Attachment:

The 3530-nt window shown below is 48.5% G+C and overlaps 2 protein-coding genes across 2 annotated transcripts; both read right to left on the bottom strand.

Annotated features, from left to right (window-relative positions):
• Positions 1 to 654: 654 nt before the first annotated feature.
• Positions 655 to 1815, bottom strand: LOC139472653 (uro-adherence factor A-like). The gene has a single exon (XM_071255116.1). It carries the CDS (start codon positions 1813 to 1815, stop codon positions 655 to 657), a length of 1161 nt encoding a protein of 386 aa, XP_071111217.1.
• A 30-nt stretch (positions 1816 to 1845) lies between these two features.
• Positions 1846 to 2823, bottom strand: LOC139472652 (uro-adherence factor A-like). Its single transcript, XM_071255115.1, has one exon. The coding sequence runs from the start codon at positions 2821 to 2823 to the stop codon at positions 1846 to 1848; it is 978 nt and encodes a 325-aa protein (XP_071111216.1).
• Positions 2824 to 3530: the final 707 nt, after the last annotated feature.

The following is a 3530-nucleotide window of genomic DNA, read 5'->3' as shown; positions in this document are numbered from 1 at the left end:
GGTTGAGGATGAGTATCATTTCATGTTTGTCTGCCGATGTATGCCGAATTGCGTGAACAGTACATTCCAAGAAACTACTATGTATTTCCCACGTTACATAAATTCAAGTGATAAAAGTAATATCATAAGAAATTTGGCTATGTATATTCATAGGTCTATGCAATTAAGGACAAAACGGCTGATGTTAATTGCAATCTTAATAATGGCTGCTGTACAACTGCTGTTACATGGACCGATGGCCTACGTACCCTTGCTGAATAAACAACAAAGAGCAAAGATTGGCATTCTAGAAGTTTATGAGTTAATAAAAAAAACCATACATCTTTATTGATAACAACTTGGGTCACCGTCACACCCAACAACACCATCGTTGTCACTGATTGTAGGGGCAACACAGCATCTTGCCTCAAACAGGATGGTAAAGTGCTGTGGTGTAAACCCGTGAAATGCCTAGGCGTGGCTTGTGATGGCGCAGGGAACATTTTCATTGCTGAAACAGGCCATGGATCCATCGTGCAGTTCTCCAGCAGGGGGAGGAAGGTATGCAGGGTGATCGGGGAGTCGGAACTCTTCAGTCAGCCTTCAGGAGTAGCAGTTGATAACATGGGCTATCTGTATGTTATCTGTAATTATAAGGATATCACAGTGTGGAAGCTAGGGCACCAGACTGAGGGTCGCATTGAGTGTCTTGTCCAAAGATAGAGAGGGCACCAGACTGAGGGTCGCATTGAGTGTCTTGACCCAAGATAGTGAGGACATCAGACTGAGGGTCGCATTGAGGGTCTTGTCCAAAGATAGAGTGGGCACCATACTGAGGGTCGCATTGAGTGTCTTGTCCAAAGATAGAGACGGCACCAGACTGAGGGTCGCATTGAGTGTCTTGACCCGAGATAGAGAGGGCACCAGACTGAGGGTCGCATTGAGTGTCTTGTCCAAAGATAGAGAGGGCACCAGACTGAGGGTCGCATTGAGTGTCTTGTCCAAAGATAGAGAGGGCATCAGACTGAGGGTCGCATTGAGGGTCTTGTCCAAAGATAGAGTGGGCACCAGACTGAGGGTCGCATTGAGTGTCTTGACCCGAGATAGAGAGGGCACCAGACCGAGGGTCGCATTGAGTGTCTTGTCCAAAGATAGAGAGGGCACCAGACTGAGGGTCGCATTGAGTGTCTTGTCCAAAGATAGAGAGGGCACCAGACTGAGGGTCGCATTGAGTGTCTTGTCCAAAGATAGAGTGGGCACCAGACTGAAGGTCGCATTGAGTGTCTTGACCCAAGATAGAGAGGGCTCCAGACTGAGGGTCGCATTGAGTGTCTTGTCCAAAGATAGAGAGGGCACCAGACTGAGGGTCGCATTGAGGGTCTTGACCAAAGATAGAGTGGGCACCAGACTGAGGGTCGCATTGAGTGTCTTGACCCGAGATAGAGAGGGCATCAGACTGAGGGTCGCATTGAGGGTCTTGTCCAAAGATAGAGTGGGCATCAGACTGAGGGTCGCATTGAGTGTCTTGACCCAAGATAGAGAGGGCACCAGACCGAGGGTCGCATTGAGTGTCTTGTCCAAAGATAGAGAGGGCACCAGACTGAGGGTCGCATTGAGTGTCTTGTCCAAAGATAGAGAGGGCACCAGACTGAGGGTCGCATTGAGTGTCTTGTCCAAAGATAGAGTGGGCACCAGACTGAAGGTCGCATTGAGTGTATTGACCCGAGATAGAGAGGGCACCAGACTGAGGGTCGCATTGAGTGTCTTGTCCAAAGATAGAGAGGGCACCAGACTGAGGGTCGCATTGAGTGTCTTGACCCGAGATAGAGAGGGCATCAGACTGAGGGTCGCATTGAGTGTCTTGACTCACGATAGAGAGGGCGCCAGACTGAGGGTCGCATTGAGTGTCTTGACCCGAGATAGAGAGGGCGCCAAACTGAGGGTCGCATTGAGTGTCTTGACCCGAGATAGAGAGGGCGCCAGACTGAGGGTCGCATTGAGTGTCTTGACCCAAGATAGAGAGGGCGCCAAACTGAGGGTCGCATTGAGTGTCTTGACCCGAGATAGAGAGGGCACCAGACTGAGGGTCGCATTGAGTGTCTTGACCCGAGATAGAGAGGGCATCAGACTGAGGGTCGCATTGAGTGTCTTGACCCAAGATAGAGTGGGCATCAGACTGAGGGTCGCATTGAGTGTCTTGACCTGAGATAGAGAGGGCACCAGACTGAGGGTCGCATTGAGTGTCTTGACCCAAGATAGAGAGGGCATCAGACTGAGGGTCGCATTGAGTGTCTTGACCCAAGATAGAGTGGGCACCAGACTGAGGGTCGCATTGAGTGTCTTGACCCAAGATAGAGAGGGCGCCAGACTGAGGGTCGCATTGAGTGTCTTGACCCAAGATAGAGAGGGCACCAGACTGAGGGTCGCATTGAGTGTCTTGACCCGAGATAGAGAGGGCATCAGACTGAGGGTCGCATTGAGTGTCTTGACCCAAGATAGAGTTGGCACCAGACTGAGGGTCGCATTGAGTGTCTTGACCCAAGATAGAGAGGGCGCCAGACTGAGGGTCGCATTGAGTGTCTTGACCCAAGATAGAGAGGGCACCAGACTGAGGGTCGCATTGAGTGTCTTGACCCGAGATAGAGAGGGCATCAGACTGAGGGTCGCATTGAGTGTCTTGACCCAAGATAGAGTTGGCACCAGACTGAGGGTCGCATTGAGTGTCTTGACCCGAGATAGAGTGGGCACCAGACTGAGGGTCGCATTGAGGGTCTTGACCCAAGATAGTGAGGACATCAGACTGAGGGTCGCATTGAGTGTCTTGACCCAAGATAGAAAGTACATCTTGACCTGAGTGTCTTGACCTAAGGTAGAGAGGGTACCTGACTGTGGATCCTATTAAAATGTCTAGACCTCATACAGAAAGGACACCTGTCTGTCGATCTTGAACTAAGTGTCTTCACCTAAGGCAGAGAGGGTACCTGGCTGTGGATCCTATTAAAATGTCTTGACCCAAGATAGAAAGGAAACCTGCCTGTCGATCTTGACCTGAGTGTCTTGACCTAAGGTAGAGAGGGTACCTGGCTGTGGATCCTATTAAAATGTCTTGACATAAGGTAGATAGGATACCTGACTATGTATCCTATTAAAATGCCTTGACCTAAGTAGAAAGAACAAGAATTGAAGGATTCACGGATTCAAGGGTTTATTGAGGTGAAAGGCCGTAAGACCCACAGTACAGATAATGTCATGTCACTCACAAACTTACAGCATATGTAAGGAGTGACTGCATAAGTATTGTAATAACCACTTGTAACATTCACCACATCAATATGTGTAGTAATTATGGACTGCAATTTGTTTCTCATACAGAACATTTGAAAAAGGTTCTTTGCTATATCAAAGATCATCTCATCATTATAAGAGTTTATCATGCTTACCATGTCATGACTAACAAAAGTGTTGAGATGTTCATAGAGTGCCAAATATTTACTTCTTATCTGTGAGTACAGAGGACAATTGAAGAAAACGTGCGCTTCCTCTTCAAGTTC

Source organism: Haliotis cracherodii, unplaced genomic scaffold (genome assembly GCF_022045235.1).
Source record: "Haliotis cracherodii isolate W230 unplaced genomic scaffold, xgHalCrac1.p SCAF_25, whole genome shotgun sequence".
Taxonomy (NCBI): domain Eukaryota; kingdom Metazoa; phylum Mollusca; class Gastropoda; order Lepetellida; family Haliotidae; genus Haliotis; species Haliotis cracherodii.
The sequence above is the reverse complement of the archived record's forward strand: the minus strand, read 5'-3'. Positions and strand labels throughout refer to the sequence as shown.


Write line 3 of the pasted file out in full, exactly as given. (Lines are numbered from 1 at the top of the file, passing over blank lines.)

• Positions 1 to 654: 654 nt before the first annotated feature.